Verse 14. Ye have acknowledged us in part - Though not so fully as ye will do. That we are you rejoicing - That ye rejoice in having known us. As ye also are ours - As we also rejoice in the success of our labours among you; and we trust shall rejoice therein in the day of the Lord Jesus.
Verse 15. In this confidence - That is, being confident of this.
Verse 17. Did I use levity - Did I lightly change my purpose? Do I purpose according to the flesh - Are my purposes grounded on carnal or worldly considerations? So that there should be with me yea and nay - Sometimes one, sometimes the other; that is, variableness and inconstancy.
Verse 18. Our word to you - The whole tenor of our doctrine. Hath not been yea and nay - Wavering and uncertain.
Verse 19. For Jesus Christ, who was preached by us - That is, our preaching concerning him. Was not yea and nay - Was not variable and inconsistent with itself. But was yea in him -Always one and the same, centering in him.
Verse 20. For all the promises of God are yea and amen in him - Are surely established in and through him. They are yea with respect to God promising; amen, with respect to men believing; yea, with respect to the apostles; amen, with respect to their hearers.
Verse 21. I say, to the glory of God - For it is God alone that is able to fulfil these promises. That establisheth us - Apostles and teachers. With you - All true believers. In the faith of Christ; and hath anointed us - With the oil of gladness, with joy in the Holy Ghost, thereby giving us strength both to do and suffer his will.
Verse 22. Who also hath sealed us - Stamping his image on our hearts, thus marking and sealing us as his own property. And given us the earnest of his Spirit - There is a difference between an earnest and a pledge. A pledge is to be restored when the debt is paid; but an earnest is not taken away, but completed. Such an earnest is the Spirit. The first fruits of it we have Romans 8:23; and we wait for all the fulness.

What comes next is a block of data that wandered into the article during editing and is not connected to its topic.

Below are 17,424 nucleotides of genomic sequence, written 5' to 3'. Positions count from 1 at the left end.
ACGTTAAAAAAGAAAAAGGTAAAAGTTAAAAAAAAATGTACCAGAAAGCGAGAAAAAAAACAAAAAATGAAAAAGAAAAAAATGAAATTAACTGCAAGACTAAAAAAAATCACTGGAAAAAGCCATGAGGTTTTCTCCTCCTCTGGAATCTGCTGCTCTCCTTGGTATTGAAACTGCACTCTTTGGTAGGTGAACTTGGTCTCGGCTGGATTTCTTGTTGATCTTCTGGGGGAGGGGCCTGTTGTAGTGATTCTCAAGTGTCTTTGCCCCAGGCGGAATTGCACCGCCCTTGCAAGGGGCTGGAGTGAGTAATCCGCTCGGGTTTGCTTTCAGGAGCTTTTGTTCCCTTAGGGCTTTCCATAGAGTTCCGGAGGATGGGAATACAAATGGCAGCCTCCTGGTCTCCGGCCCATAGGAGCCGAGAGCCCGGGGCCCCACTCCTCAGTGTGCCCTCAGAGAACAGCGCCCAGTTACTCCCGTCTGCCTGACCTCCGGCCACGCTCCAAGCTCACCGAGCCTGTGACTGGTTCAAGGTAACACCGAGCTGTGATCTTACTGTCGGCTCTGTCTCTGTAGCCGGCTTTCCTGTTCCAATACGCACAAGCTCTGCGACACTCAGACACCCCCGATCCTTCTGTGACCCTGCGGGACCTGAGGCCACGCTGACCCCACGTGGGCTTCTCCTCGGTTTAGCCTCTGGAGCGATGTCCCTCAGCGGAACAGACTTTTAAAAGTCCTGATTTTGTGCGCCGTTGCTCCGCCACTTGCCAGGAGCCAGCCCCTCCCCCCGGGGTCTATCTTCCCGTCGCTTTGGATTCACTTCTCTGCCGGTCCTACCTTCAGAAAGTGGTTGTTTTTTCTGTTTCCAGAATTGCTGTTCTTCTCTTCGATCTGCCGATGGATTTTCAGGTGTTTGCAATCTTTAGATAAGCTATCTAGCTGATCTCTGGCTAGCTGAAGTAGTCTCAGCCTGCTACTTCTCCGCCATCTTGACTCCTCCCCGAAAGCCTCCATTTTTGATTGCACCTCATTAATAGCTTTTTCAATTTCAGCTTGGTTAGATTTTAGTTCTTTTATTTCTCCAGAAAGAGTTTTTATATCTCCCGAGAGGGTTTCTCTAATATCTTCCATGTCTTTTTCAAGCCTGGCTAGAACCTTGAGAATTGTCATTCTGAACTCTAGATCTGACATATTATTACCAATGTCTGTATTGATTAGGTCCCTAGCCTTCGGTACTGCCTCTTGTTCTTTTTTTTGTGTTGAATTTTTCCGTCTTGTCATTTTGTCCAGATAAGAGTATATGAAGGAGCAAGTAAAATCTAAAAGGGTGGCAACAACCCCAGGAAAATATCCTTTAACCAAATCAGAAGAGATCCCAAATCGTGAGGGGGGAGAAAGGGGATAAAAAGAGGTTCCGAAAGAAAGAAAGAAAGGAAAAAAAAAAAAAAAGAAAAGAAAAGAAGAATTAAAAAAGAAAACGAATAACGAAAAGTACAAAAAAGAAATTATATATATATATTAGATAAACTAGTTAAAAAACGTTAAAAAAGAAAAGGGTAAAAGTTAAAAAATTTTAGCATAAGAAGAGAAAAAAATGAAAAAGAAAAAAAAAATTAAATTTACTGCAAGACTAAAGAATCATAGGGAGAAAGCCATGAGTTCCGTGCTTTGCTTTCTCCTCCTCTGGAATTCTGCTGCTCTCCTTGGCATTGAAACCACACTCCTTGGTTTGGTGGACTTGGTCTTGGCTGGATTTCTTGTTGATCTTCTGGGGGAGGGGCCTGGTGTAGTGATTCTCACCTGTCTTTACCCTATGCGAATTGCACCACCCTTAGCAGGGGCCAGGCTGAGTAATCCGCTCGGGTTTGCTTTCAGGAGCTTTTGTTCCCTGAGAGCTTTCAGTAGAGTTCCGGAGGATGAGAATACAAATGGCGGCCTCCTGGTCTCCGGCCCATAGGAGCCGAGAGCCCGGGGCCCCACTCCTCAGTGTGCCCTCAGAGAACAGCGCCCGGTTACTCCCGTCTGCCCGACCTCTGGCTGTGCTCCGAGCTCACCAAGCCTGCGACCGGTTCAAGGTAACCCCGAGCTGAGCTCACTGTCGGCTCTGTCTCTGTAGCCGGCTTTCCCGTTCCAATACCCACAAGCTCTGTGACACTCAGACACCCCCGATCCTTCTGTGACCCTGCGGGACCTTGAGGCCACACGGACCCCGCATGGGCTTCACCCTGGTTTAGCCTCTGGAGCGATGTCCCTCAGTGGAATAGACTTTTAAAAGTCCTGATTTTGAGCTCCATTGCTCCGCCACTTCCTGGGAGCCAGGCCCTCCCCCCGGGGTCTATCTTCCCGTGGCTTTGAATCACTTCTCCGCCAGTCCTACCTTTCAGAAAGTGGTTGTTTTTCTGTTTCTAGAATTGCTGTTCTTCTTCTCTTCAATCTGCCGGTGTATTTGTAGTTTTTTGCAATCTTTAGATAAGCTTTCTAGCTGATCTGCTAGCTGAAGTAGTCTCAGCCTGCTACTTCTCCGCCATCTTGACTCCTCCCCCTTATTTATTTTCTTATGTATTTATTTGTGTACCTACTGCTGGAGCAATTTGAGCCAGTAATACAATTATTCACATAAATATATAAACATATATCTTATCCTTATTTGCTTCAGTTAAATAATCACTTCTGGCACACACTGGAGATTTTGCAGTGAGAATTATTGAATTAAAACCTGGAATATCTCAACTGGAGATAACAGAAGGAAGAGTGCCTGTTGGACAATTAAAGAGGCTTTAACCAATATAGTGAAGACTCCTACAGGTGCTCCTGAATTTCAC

Verse 23. I call God for a record upon my soul - Was not St. Paul now speaking by the Spirit? And can a more solemn oath be conceived? Who then can imagine that Christ ever designed to forbid all swearing? That to spare you I came not yet to Corinth - Lest I should be obliged to use severity. He says elegantly to Corinth, not to you, when be is intimating his power to punish.
Verse 24. Not that we have dominion over your faith - This is the prerogative of God alone. But are helpers of your joy - And faith from which it springs. For by faith ye have stood - To this day. We see the light in which ministers should always consider themselves, and in which they are to be considered by others. Not as having dominion over the faith of their people, and having a right to dictate by their own authority what they shall believe, or what they shall do; but as helpers of their joy, by helping them forward in faith and holiness. In this view, how amiable does their office appear! and how friendly to the happiness of mankind! How far, then, are they from true benevolence, who would expose it to ridicule and contempt!
on the Whole Bible